Co-op vs Andrew Neil analysis: 'Full blown crisis averted, but brands should avoid gut reactions on social'

The Co-op’s online row with Andrew Neil is a salutary warning for brands to avoid ‘gut reactions’ and be much more meticulous and cautious in managing social media interactions, new analysis has found.

Andrew Neil, pictured at the launch of Spectator Life, said the Co-op is no longer welcome to advertise in The Spectator (Photo: Getty Images)
Andrew Neil, pictured at the launch of Spectator Life, said the Co-op is no longer welcome to advertise in The Spectator (Photo: Getty Images)

The Co-op’s ‘mini crisis’ about boycotting The Spectator illustrates the risk in corporate brands expressing ‘gut reactions’ when engaging with consumers on social media.

An analysis of social and traditional media sentiment found that although the issue caused short-term reputational pain, it did not blow up into a major crisis.

Earlier this month, prominent broadcaster and chair of the company that owns The Spectator, Andrew Neil, tweeted that the Co-op was no longer welcome to advertise with the magazine in a row about transgender rights and editorial freedom.

On 4 September, a user complained about the Co-op advertising in The Spectator, arguing the magazine frequently ran content that was anti-trans.

In response, the Co-op said it would boycott the magazine – a move that led to Neil telling the group it was no longer welcome.

A day later the Co-op appeared to perform a U-turn and said the tweet had been sent incorrectly, but not before causing limited damage.

Analysis by Commetric found the ‘mini crisis’ lasted for a few days on Twitter, with “only a very limited number of users suggesting a more radical consumer action such as a boycott”.

“This experience demonstrates the necessity of knowing your target audience and planning ahead. Gut reactions, however well-intended, are high risk,” Commetric chief executive Magnus Hakansson told PRWeek.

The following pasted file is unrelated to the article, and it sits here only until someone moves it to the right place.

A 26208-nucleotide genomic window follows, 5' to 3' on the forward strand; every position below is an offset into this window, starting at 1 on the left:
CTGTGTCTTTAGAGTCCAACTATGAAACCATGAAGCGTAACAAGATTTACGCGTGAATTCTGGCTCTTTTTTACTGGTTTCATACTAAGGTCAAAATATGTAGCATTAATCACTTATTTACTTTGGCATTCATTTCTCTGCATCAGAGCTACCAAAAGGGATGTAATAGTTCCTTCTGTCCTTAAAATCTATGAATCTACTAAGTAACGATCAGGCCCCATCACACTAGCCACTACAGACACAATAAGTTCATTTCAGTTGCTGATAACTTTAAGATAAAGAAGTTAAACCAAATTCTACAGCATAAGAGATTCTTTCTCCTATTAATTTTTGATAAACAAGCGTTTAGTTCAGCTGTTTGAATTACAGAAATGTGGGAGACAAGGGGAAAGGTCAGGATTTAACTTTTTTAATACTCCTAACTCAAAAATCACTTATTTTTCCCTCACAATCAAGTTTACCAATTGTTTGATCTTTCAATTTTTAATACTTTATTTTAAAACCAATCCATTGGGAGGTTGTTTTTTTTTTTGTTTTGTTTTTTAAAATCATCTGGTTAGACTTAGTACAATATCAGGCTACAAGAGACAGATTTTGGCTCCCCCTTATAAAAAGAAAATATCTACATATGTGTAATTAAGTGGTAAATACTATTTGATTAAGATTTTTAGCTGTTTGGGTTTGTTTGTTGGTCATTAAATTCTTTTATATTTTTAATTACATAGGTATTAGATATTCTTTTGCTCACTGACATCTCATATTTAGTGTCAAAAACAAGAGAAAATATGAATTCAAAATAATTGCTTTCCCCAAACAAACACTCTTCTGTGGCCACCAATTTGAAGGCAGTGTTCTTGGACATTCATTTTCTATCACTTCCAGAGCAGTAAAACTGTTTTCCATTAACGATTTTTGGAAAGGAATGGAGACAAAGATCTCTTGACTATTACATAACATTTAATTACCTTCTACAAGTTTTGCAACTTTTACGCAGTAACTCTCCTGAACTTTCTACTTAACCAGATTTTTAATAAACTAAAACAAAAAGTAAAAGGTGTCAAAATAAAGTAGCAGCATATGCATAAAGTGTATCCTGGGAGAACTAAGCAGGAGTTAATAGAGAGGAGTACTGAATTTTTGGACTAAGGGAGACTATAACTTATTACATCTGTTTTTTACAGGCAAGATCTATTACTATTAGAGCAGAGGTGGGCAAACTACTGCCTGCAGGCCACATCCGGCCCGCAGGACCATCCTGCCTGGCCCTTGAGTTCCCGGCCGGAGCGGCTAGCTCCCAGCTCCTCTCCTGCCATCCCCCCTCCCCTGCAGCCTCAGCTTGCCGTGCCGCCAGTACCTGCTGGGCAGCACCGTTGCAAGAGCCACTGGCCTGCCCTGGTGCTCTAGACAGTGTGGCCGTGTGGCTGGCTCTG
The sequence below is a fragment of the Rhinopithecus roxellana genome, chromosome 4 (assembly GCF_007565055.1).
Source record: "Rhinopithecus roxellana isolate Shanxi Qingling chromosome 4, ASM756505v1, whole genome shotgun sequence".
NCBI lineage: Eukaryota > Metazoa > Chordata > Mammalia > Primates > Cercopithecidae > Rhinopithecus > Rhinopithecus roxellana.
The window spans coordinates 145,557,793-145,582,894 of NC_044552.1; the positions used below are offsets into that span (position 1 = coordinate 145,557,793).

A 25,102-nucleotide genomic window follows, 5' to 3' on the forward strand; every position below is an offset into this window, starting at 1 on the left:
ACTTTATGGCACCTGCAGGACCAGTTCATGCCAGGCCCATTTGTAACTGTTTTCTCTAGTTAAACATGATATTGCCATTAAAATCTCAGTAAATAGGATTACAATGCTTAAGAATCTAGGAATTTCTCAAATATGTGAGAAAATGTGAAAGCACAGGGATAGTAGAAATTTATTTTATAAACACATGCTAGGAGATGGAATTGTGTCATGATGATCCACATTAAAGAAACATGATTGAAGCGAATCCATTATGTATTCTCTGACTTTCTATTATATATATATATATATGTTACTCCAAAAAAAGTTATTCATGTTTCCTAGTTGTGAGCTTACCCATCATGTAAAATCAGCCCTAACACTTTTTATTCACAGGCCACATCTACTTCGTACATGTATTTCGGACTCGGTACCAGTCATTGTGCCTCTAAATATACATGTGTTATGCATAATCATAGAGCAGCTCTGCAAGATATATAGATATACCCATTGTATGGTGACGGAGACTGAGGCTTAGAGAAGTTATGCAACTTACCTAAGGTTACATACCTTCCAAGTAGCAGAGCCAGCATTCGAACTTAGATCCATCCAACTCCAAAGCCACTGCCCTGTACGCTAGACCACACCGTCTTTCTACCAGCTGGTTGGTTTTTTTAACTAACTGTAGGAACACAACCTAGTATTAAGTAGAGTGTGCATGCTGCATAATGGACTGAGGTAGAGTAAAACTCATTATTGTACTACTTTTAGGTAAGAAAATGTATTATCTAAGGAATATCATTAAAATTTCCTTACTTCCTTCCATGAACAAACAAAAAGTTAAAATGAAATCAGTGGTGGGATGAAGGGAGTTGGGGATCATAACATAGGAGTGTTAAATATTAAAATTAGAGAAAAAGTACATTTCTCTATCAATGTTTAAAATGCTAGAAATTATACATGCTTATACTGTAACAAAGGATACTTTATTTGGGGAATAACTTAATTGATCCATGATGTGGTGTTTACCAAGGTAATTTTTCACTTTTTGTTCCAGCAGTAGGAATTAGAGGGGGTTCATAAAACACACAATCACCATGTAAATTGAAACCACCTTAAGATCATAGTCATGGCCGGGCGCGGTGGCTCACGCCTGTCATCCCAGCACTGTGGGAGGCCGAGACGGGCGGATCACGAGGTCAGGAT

"Our analysis of the Twitter storm demonstrates the Co-op  lost control of its message fast because it underestimated the power and reach of Andrew Neil and his influential followers, who proved much more adept at mobilising  supporters.  It's a stark warning of the need to ensure your actions match your brand purpose."

‘Free speech vs corporate wokeness’

Between 30 Aug and 10 September, there were 58,300 mentions of the controversy on Twitter, with most occurring on 4 September. After the initial peak, the conversation faded away by 7 September.

The analysis, shared exclusively with PRWeek, found many Twitter users had framed the issue as a matter of free speech versus ideological corporate 'wokeness', and more sided with Andrew Neil’s position accusing the Co-op of virtue signalling. 

As a result, a large number of Twitter users portrayed Co-op as being part of the far left, silencing dissenting views and impeding editorial freedom. 

The analysis added: “Co-op’s communications seemed unco-ordinated when it tweeted that its earlier statement on ceasing its relationship with The Spectator was incorrect and 'does not reflect our advertising position'.”

Neil was driving the whole debate,and posting almost 30 tweets, with his first on the subject reaching one million people and generating 31.4m impressions.

Other public figures involved in the debate included English broadcasters Piers Morgan and Jeremy Vine, former Prime Minister Tony Blair's director of communications Alastair Campbell, and Indian stand-up comedian Aditi Mittal.

Piers Morgan and Andrew Neil had the largest Twitter reach in the posts about Co-op (Photo: Getty Images)

The controversy had limited traction in traditional media, with only 36 English-language articles, including several right-wing outlets such as Breitbart, Russia Today and Sputnik. The top-trending article on social media was The Spectator’s ‘The Co-op needs to explain itself’, which called Stop Funding Hate “a bunch of self-righteous zealots attempting to shame the Co-op”. 

Other top-trending pieces endorsed Neil’s decision. Russia Today presented the story as “outraged activists push a company into withdrawing ads from media they disagree with”, while Reclaim the Net, an outlet whose mission is to “defend free speech and individual liberty online”, wrote that “Andrew Neil shows people how to stand up to mob tactics”.

The Commetric analysis concludes: “Even though Co-op seems to have dodged a bullet for now, a social media crisis could be lurking around the corner if the group isn’t careful in its overall communications approach.

“The controversy should serve as a valuable lesson for brands as a whole on the importance of being extra meticulous in demonstrating brand purpose and executing value-based marketing communications campaigns.”

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